Skip to content

Lawyer facing discipline accuses LSUC counsel of witness tampering

|Written By Yamri Taddese

A Law Society of Upper Canada hearing panel heard a colourful case yesterday in which a lawyer facing a misconduct hearing accused the LSUC’s counsel of trying to bribe a witness.

Counsel for Kumar Sriskanda, who is accused of fraudulent real estate transactions, told the hearing panel LSUC’s counsel Glenn Stuart must be removed from the record because he will be called to testify for tampering with a witness.

Stuart called the allegations “completely groundless,” and an attempt by Sriskanda and his counsel to delay the law society proceedings.

Sriskanda fired his former counsel for allegedly failing to represent him. His new lawyer Viresh Fernando says his client’s previous lawyer had surreptitiously recorded an interview with a complainant in which the complainant says Stuart told her he would help her recover her money via the law society’s client compensation fund if only she testifies against Sriskanda.

“That’s offering an inducement to a witness,” Fernando tells Legal Feeds. Sriskanda does not have the digital recording but says two other people have heard it.

Before the panel, Fernanado argued Stuart “ought to be here as a witness and not as an advocate.” His conduct has “stained” the proceedings, he added.

Stuart appeared unshaken by the claims.

“All the allegations that have been made are completely groundless,” he said in the hearing. “In my respectful submission, there has been no foundation laid that I am a necessary witness.”

Stuart also said the law society could not possibly remove its counsel every time someone makes allegations of misconduct.

“When something is said, it doesn’t necessarily make it true,” he continued. “To say I am a compellable witness doesn’t matter if he can’t show on the evidence that it’s necessary.”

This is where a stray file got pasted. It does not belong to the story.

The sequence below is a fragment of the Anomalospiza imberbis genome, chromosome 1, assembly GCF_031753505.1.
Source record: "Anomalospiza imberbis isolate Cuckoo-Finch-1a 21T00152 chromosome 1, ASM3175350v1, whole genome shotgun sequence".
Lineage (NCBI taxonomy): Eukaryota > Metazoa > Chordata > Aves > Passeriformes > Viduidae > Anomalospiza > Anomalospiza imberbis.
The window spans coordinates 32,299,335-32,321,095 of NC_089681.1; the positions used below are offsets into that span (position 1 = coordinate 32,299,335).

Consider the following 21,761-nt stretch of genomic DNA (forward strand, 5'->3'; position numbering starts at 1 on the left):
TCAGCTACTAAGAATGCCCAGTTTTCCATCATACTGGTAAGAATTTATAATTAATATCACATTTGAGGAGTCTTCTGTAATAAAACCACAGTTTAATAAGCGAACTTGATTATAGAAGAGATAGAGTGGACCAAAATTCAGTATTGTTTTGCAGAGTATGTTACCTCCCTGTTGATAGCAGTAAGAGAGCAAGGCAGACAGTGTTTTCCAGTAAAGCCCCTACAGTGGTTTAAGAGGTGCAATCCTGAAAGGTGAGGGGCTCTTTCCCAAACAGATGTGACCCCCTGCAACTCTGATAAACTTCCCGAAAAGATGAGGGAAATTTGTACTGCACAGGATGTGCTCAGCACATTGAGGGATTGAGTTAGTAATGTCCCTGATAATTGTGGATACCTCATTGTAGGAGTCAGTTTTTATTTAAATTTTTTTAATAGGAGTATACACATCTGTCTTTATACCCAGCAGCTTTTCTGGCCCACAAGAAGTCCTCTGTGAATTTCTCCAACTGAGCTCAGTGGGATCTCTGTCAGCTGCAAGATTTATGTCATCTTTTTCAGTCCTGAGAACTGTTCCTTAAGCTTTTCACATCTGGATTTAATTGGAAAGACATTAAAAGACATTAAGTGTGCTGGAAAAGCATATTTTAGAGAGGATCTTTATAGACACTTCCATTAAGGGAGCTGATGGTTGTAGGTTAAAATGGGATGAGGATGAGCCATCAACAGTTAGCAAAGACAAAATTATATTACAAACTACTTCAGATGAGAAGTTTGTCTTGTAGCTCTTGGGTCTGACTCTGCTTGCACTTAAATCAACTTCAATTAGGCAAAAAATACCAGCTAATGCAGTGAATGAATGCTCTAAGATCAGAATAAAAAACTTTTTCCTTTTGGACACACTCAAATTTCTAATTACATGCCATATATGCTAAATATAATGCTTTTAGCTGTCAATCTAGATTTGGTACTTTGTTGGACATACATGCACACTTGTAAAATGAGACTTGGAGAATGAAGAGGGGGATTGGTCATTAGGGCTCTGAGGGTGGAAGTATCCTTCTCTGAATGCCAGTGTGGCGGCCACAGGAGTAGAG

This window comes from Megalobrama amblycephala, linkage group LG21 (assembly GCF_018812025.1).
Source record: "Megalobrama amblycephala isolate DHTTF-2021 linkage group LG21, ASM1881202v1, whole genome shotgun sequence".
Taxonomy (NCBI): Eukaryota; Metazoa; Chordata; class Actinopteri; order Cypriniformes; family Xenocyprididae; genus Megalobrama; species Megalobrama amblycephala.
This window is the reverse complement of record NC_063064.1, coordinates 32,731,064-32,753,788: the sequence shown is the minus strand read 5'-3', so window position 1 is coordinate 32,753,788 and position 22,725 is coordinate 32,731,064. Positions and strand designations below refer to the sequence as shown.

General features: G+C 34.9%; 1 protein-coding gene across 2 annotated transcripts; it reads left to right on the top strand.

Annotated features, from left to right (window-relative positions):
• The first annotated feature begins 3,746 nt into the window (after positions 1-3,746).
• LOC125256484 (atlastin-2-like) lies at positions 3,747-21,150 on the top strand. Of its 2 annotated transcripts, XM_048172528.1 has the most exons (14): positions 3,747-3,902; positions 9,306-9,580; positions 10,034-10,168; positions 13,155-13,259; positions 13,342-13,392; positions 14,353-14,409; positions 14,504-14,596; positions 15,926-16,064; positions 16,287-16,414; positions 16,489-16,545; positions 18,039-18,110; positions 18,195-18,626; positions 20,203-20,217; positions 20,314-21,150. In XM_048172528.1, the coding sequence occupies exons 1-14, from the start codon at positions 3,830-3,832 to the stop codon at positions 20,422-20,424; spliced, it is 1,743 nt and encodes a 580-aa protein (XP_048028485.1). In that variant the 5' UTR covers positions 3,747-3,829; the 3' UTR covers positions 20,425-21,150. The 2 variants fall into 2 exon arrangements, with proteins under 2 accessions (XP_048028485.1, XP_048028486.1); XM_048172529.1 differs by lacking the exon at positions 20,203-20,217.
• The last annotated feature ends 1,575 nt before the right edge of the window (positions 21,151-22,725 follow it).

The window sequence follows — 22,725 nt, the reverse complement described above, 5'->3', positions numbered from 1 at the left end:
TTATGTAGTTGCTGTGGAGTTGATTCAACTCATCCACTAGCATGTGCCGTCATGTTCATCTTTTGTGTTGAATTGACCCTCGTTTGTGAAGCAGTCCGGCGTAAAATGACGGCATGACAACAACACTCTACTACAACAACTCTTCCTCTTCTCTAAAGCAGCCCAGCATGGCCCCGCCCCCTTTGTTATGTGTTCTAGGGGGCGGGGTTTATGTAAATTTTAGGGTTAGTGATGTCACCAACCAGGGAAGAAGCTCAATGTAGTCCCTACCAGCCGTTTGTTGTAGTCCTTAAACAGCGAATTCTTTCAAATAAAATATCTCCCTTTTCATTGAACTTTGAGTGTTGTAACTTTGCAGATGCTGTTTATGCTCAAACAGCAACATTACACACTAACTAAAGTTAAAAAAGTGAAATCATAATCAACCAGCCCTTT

The hearing panel decided to hear a motion for interlocutory suspension of Sriskanda’s licence despite Fernando’s protest that Stuart should not argue that motion. It is set to hear Sriskanda’s motion to remove Stuart in November.

Fernardo argued the law society brought the interlocutory suspension motion to retaliate against Sriskanda for accusing Stuart of misconduct.

“I am not going to mince my words, it’s retaliation — pure and simple,” Fernando said.

By Fernando’s own admission, the case is “an ugly mess.” He argued all the evidence the hearing panel has so far heard on the matter is “suspect” because his client had not been prepared to testify by his former counsel. Thirteen days were taken up to hear evidence in the matter.

Stuart countered that Sriskanda was asking for a do-over.

“The motions that are being brought are effectively seeking to start all over again,” said Stuart, adding Sriskanda is making “a conscious and deliberate” effort to derail the proceedings.

For his part, Stuart said he is not worried about damage to his reputation.

“I’ve been doing this work for over 20 years now and I think I’ve got a good reputation with the panels and with defence counsel,” he said.

He would not comment on whether he recalls talking to the witness he is accused of bribing and what he might have said that could have been seen as offering a bribe.

  • Counsel

    Lester de Souza
    The observation you appears to raise two conversations: one about evidence about allegations and the other about bribery. It may be helpful to have some discussion on the distinction if any between the two. In a global economy, bribery may not be an issue exclusively arising in other jurisdictions. For the public interest, it may be helpful if counsel including myself explored the subject.




  • clawbies 2015
    clawbies 2014
  • clawbies 2013
    clawbies 2012
  • clawbies 2011
    clawbies 2010